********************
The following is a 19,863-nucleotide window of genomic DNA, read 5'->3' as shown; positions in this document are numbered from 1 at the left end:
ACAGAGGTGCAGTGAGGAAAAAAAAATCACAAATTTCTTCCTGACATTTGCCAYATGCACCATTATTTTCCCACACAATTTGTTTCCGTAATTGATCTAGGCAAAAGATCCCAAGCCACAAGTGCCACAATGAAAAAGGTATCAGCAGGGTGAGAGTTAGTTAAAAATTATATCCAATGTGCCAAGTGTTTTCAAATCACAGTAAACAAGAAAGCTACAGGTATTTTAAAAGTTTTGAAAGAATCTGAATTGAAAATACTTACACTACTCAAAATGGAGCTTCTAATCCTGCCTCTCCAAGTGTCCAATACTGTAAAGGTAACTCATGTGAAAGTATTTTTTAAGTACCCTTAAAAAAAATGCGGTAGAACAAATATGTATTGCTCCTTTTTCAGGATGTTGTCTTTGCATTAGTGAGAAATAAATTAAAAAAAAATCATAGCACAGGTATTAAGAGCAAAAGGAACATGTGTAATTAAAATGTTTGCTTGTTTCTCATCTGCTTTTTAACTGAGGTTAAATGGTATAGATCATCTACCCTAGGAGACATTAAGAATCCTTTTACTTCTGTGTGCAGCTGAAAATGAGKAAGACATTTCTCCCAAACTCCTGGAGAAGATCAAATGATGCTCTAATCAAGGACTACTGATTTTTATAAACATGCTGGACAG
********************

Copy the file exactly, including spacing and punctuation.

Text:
The following is a 19,863-nucleotide window of genomic DNA, read 5'->3' as shown; positions in this document are numbered from 1 at the left end:
ACAGAGGTGCAGTGAGGAAAAAAAAATCACAAATTTCTTCCTGACATTTGCCAYATGCACCATTATTTTCCCACACAATTTGTTTCCGTAATTGATCTAGGCAAAAGATCCCAAGCCACAAGTGCCACAATGAAAAAGGTATCAGCAGGGTGAGAGTTAGTTAAAAATTATATCCAATGTGCCAAGTGTTTTCAAATCACAGTAAACAAGAAAGCTACAGGTATTTTAAAAGTTTTGAAAGAATCTGAATTGAAAATACTTACACTACTCAAAATGGAGCTTCTAATCCTGCCTCTCCAAGTGTCCAATACTGTAAAGGTAACTCATGTGAAAGTATTTTTTAAGTACCCTTAAAAAAAATGCGGTAGAACAAATATGTATTGCTCCTTTTTCAGGATGTTGTCTTTGCATTAGTGAGAAATAAATTAAAAAAAAATCATAGCACAGGTATTAAGAGCAAAAGGAACATGTGTAATTAAAATGTTTGCTTGTTTCTCATCTGCTTTTTAACTGAGGTTAAATGGTATAGATCATCTACCCTAGGAGACATTAAGAATCCTTTTACTTCTGTGTGCAGCTGAAAATGAGKAAGACATTTCTCCCAAACTCCTGGAGAAGATCAAATGATGCTCTAATCAAGGACTACTGATTTTTATAAACATGCTGGACAG